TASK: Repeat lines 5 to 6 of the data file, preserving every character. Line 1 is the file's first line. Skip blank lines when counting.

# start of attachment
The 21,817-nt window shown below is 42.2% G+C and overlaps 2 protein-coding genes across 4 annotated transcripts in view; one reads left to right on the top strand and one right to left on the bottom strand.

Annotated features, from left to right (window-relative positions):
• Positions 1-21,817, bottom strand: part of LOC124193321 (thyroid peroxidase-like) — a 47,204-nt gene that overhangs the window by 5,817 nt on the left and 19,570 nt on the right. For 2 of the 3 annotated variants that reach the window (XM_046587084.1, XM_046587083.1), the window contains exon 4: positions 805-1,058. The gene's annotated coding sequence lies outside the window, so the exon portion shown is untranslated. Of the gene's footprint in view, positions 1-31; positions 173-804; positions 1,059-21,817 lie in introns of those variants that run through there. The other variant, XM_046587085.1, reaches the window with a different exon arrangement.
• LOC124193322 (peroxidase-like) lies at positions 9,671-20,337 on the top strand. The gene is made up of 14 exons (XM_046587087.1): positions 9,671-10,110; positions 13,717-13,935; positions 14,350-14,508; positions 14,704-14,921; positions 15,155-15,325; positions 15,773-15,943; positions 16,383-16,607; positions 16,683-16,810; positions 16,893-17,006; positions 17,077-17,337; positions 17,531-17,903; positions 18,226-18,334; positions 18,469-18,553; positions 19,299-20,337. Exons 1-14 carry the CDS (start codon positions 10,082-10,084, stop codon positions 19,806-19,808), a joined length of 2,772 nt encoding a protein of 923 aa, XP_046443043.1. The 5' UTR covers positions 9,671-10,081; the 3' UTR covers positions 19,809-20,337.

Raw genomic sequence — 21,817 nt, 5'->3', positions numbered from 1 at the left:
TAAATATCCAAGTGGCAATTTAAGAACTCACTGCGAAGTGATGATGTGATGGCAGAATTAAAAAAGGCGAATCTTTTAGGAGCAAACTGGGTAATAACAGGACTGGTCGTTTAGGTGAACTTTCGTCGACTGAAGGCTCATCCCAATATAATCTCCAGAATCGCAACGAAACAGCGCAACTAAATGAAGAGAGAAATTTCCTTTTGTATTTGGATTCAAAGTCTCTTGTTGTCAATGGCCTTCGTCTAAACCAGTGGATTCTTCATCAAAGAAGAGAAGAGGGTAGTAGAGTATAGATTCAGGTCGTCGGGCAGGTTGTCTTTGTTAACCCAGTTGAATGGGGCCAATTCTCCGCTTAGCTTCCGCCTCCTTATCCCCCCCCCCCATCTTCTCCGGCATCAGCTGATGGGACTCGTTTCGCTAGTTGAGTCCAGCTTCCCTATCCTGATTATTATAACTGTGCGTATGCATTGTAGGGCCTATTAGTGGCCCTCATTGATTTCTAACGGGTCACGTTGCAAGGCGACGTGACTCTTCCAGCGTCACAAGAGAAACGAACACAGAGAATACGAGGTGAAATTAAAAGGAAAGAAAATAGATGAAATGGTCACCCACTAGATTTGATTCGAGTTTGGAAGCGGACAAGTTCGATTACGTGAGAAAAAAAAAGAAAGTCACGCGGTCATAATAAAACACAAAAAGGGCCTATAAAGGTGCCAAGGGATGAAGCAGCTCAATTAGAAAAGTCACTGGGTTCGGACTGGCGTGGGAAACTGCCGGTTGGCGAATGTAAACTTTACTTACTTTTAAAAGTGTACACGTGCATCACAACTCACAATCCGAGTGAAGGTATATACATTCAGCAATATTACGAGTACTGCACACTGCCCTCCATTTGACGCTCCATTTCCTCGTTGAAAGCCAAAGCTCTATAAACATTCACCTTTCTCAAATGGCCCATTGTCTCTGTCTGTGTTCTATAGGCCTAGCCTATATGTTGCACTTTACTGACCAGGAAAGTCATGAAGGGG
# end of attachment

Raw genomic sequence — 21,817 nt, 5'->3', positions numbered from 1 at the left:
TAAATATCCAAGTGGCAATTTAAGAACTCACTGCGAAGTGATGATGTGATGGCAGAATTAAAAAAGGCGAATCTTTTAGGAGCAAACTGGGTAATAACAGGACTGGTCGTTTAGGTGAACTTTCGTCGACTGAAGGCTCATCCCAATATAATCTCCAGAATCGCAACGAAACAGCGCAACTAAATGAAGAGAGAAATTTCCTTTTGTATTTGGATTCAAAGTCTCTTGTTGTCAATGGCCTTCGTCTAAACCAGTGGATTCTTCATCAAAGAAGAGAAGAGGGTAGTAGAGTATAGATTCAGGTCGTCGGGCAGGTTGTCTTTGTTAACCCAGTTGAATGGGGCCAATTCTCCGCTTAGCTTCCGCCTCCTTATCCCCCCCCCCCATCTTCTCCGGCATCAGCTGATGGGACTCGTTTCGCTAGTTGAGTCCAGCTTCCCTATCCTGATTATTATAACTGTGCGTATGCATTGTAGGGCCTATTAGTGGCCCTCATTGATTTCTAACGGGTCACGTTGCAAGGCGACGTGACTCTTCCAGCGTCACAAGAGAAACGAACACAGAGAATACGAGGTGAAATTAAAAGGAAAGAAAATAGATGAAATGGTCACCCACTAGATTTGATTCGAGTTTGGAAGCGGACAAGTTCGATTACGTGAGAAAAAAAAAGAAAGTCACGCGGTCATAATAAAACACAAAAAGGGCCTATAAAGGTGCCAAGGGATGAAGCAGCTCAATTAGAAAAGTCACTGGGTTCGGACTGGCGTGGGAAACTGCCGGTTGGCGAATGTAAACTTTACTTACTTTTAAAAGTGTACACGTGCATCACAACTCACAATCCGAGTGAAGGTATATACATTCAGCAATATTACGAGTACTGCACACTGCCCTCCATTTGACGCTCCATTTCCTCGTTGAAAGCCAAAGCTCTATAAACATTCACCTTTCTCAAATGGCCCATTGTCTCTGTCTGTGTTCTATAGGCCTAGCCTATATGTTGCACTTTACTGACCAGGAAAGTCATGAAGGGG